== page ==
If Rochester Institute of Technology and Air Force play for the Atlantic Hockey title, one of those teams can pull off a win in the national tourney. The Skinny … Holy Cross is 9-0-1 in its last 10 games and Niagara 3-0-2 in its last five. The Purple Eagles are always a tough out. Mercyhurst was solid and there were a lot of over-.500 AHA teams near the top of the standings. This is a real good tourney.

If Lake Superior State can play great defense and limit turnovers it can beat Western Michigan. The Skinny … LSSU has the 13th-ranked penalty kill in the nation, is among the best in not taking penalties and its goals for/goals against is about even. Then again, Lake can be offensively challenged and Western might have the best top-to-bottom defensive corps in the CCHA.

If Massachusetts shuts down Billy Arnold’s line it has a chance to upset No. 1 Boston College. The Skinny … UMass has great speed but BC is as deep as anyone. Any line can be a hero and Destry Straight has awoken the Kevin Hayes-Chris Krieder duo. BC is too deep.

If there is an upset in the WCHA playoffs it is Bemidji State knocking off North Dakota. The Skinny … North Dakota has been beaten up with injuries but is as resilient a team as any in the NCAA right now. The Brock Nelson-Corban Knight-Danny Kristo line is a pretty tall order for anyone. Andrew MacWilliam is a monster on the back line. There’s a good second line. NoDak could bend, but I don’t see them breaking at home.

If Yale’s best players play their best they beat Harvard. The Skinny … Despite four players at a point per game or just under, Yale has liabilities. But the Bulldogs can score. When rivals meet in the playoffs momentum swings are huge. Yale’s front end should determine this series. Many feel this is a bad matchup for Harvard.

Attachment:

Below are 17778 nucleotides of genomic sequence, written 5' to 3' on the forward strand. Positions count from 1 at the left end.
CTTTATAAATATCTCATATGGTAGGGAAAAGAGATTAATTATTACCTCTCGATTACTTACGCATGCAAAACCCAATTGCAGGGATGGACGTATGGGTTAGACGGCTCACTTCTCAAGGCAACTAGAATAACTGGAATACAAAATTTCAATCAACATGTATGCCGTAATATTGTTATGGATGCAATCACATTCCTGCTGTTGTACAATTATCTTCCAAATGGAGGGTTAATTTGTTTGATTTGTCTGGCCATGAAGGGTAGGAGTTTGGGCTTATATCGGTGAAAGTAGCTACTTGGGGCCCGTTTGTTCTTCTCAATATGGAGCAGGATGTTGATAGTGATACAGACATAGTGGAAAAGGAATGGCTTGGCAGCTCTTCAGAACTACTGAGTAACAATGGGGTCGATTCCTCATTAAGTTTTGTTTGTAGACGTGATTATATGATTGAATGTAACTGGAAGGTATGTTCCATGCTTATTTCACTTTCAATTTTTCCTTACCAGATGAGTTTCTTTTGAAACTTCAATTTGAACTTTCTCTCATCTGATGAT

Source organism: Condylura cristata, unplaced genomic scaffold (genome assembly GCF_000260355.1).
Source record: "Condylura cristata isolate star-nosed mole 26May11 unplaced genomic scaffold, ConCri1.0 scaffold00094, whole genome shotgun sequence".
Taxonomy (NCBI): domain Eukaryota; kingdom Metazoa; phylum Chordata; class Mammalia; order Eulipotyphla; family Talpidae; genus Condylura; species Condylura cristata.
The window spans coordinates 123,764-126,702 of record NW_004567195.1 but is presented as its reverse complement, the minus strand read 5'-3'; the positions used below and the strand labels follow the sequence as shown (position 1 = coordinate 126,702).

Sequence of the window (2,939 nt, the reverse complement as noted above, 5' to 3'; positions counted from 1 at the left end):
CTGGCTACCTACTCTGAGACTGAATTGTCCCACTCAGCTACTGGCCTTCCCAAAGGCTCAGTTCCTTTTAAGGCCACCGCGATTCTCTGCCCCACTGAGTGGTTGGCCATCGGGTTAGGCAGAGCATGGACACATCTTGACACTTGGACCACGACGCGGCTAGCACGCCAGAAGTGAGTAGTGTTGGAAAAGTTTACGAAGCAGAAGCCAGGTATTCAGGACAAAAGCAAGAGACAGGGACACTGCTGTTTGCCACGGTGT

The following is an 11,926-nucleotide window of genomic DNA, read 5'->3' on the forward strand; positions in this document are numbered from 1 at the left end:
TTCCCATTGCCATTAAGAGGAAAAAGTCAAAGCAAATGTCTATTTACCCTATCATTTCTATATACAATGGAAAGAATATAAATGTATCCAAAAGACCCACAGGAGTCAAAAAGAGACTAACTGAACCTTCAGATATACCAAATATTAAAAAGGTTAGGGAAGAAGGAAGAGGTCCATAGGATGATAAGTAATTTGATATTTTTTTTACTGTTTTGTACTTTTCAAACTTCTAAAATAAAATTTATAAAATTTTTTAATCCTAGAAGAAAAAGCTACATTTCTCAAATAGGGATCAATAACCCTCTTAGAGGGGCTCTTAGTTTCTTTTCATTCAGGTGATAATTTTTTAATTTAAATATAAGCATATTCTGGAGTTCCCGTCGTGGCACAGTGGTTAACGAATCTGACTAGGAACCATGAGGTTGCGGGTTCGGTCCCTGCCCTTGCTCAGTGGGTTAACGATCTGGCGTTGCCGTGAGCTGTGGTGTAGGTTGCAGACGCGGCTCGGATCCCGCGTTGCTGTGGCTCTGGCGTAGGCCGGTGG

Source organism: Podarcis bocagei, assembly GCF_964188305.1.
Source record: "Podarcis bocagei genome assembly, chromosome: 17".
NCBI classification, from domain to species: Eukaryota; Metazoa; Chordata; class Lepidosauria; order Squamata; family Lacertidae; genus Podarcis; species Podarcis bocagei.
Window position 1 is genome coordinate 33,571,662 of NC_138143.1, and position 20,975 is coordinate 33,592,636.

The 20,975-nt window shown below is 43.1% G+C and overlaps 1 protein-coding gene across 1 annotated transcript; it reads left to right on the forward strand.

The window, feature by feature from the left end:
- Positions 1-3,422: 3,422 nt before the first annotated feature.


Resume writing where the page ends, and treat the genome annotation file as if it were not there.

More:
If there is a dark horse here to win the national title it is Maine. The Skinny … Maine isn’t the best team out there but it has been pretty good when it has had to be. The Black Bears are on a 12-4-1 run right now, including back-to-back sweeps of BC and BU in the second half, and they outscored opponents 62-43 in that span. They have a win at Massachusetts-Lowell and won a huge 1-0 game to preserve home ice the last day of the season.

The last word

He did a really good job at Alabama-Huntsville and is doing likewise with the USA Hockey National Team Development Program. Somewhere out there is an NCAA coaching job awaiting Danton Cole if he wants it.

30 COMMENTS

  1. There is no way that 99% of coaches agree that laying down to sacrifice your body for the greater good of your team is bad for the game. If so, our sport is headed into a bad direction. It is absolutely ridiculous that this is an issue that could be brought up in the meetings. What is the penalty going to be called? “2 minutes for stopping the other team from possibly scoring?” Why stop there, why dont we just make it 3-on-3 since the end game is to apparently increase scoring.This would be the equivalent to a football D lineman not being able to jump when he tries to block a pass, a basketball player not reaching or jumping to steal the ball, a baseball outfielder not being able to jump jump over the wall to catch a homerun ball. This whole idea is crazy and should never be talked about again. I might be a little biased in that I used to be a college goalie and I hated when players didnt get low to block shots because if they didnt they were just screening me. Since I started my junior days when I was 17 in British Columbia pre-lockout, all ive seen is this game have rule changes that make it softer and softer and this is another example. If what you say is true and 99% of coaches agree with this I will be ashamed.